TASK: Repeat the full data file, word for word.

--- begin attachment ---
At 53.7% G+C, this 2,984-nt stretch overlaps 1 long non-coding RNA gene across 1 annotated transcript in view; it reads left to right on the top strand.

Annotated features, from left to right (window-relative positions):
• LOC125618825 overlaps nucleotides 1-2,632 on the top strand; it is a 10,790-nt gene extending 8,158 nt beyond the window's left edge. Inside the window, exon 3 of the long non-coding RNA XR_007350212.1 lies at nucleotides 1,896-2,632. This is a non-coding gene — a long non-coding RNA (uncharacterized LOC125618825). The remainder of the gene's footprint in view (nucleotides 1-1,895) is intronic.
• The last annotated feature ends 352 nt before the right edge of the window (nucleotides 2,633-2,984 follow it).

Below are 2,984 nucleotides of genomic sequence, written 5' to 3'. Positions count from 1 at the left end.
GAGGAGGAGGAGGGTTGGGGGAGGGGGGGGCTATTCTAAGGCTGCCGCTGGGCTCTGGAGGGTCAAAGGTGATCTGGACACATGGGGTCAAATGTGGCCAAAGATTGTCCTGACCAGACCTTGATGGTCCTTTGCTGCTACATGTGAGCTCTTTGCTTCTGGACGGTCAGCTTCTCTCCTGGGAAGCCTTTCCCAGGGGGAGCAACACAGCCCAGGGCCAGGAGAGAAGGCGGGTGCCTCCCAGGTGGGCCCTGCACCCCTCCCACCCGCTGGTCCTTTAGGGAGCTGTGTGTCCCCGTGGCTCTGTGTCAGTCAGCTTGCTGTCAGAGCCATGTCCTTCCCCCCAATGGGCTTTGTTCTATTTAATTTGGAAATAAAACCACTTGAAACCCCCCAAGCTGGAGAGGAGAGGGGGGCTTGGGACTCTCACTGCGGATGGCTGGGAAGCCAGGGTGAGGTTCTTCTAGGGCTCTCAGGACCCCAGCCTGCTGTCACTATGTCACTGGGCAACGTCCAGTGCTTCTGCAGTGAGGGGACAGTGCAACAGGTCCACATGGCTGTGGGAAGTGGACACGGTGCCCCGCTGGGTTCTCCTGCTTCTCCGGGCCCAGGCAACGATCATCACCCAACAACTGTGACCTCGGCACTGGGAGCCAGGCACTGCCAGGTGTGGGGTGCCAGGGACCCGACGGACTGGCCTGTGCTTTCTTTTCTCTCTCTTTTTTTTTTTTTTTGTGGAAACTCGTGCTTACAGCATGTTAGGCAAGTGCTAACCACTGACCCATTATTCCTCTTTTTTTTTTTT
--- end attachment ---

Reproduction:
At 53.7% G+C, this 2,984-nt stretch overlaps 1 long non-coding RNA gene across 1 annotated transcript in view; it reads left to right on the top strand.

Annotated features, from left to right (window-relative positions):
• LOC125618825 overlaps nucleotides 1-2,632 on the top strand; it is a 10,790-nt gene extending 8,158 nt beyond the window's left edge. Inside the window, exon 3 of the long non-coding RNA XR_007350212.1 lies at nucleotides 1,896-2,632. This is a non-coding gene — a long non-coding RNA (uncharacterized LOC125618825). The remainder of the gene's footprint in view (nucleotides 1-1,895) is intronic.
• The last annotated feature ends 352 nt before the right edge of the window (nucleotides 2,633-2,984 follow it).

Below are 2,984 nucleotides of genomic sequence, written 5' to 3'. Positions count from 1 at the left end.
GAGGAGGAGGAGGGTTGGGGGAGGGGGGGGCTATTCTAAGGCTGCCGCTGGGCTCTGGAGGGTCAAAGGTGATCTGGACACATGGGGTCAAATGTGGCCAAAGATTGTCCTGACCAGACCTTGATGGTCCTTTGCTGCTACATGTGAGCTCTTTGCTTCTGGACGGTCAGCTTCTCTCCTGGGAAGCCTTTCCCAGGGGGAGCAACACAGCCCAGGGCCAGGAGAGAAGGCGGGTGCCTCCCAGGTGGGCCCTGCACCCCTCCCACCCGCTGGTCCTTTAGGGAGCTGTGTGTCCCCGTGGCTCTGTGTCAGTCAGCTTGCTGTCAGAGCCATGTCCTTCCCCCCAATGGGCTTTGTTCTATTTAATTTGGAAATAAAACCACTTGAAACCCCCCAAGCTGGAGAGGAGAGGGGGGCTTGGGACTCTCACTGCGGATGGCTGGGAAGCCAGGGTGAGGTTCTTCTAGGGCTCTCAGGACCCCAGCCTGCTGTCACTATGTCACTGGGCAACGTCCAGTGCTTCTGCAGTGAGGGGACAGTGCAACAGGTCCACATGGCTGTGGGAAGTGGACACGGTGCCCCGCTGGGTTCTCCTGCTTCTCCGGGCCCAGGCAACGATCATCACCCAACAACTGTGACCTCGGCACTGGGAGCCAGGCACTGCCAGGTGTGGGGTGCCAGGGACCCGACGGACTGGCCTGTGCTTTCTTTTCTCTCTCTTTTTTTTTTTTTTTGTGGAAACTCGTGCTTACAGCATGTTAGGCAAGTGCTAACCACTGACCCATTATTCCTCTTTTTTTTTTTT